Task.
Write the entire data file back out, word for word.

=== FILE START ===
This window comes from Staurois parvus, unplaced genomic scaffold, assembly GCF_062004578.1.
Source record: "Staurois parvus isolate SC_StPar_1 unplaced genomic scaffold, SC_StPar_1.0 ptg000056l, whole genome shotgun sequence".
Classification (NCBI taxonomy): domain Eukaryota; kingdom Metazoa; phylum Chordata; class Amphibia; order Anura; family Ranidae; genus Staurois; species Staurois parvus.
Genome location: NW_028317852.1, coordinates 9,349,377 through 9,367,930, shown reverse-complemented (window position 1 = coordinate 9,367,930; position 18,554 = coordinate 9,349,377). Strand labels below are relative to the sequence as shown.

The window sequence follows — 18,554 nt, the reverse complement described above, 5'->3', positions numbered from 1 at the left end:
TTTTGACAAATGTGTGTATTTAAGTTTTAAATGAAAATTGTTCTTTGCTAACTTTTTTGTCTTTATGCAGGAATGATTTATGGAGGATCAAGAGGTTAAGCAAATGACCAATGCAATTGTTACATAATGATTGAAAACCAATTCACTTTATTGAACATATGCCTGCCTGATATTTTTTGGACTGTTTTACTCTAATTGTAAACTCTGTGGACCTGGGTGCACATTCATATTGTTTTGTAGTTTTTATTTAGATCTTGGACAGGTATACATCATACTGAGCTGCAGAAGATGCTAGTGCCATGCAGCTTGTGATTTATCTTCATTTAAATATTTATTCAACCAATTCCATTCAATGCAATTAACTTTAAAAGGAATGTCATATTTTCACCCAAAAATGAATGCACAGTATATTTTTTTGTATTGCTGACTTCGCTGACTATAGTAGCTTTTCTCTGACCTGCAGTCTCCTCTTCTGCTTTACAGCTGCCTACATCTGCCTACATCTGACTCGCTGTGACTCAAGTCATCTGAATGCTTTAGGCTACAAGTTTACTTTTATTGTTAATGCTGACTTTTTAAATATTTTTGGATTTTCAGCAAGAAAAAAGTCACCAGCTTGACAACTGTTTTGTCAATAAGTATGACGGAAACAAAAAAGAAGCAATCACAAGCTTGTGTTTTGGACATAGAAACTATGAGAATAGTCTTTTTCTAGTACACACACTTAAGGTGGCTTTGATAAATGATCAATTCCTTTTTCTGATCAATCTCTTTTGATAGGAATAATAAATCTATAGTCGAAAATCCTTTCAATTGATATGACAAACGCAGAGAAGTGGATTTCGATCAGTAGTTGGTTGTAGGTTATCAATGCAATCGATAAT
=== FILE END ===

This window comes from Staurois parvus, unplaced genomic scaffold, assembly GCF_062004578.1.
Source record: "Staurois parvus isolate SC_StPar_1 unplaced genomic scaffold, SC_StPar_1.0 ptg000056l, whole genome shotgun sequence".
Classification (NCBI taxonomy): domain Eukaryota; kingdom Metazoa; phylum Chordata; class Amphibia; order Anura; family Ranidae; genus Staurois; species Staurois parvus.
Genome location: NW_028317852.1, coordinates 9,349,377 through 9,367,930, shown reverse-complemented (window position 1 = coordinate 9,367,930; position 18,554 = coordinate 9,349,377). Strand labels below are relative to the sequence as shown.

The window sequence follows — 18,554 nt, the reverse complement described above, 5'->3', positions numbered from 1 at the left end:
TTTTGACAAATGTGTGTATTTAAGTTTTAAATGAAAATTGTTCTTTGCTAACTTTTTTGTCTTTATGCAGGAATGATTTATGGAGGATCAAGAGGTTAAGCAAATGACCAATGCAATTGTTACATAATGATTGAAAACCAATTCACTTTATTGAACATATGCCTGCCTGATATTTTTTGGACTGTTTTACTCTAATTGTAAACTCTGTGGACCTGGGTGCACATTCATATTGTTTTGTAGTTTTTATTTAGATCTTGGACAGGTATACATCATACTGAGCTGCAGAAGATGCTAGTGCCATGCAGCTTGTGATTTATCTTCATTTAAATATTTATTCAACCAATTCCATTCAATGCAATTAACTTTAAAAGGAATGTCATATTTTCACCCAAAAATGAATGCACAGTATATTTTTTTGTATTGCTGACTTCGCTGACTATAGTAGCTTTTCTCTGACCTGCAGTCTCCTCTTCTGCTTTACAGCTGCCTACATCTGCCTACATCTGACTCGCTGTGACTCAAGTCATCTGAATGCTTTAGGCTACAAGTTTACTTTTATTGTTAATGCTGACTTTTTAAATATTTTTGGATTTTCAGCAAGAAAAAAGTCACCAGCTTGACAACTGTTTTGTCAATAAGTATGACGGAAACAAAAAAGAAGCAATCACAAGCTTGTGTTTTGGACATAGAAACTATGAGAATAGTCTTTTTCTAGTACACACACTTAAGGTGGCTTTGATAAATGATCAATTCCTTTTTCTGATCAATCTCTTTTGATAGGAATAATAAATCTATAGTCGAAAATCCTTTCAATTGATATGACAAACGCAGAGAAGTGGATTTCGATCAGTAGTTGGTTGTAGGTTATCAATGCAATCGATAAT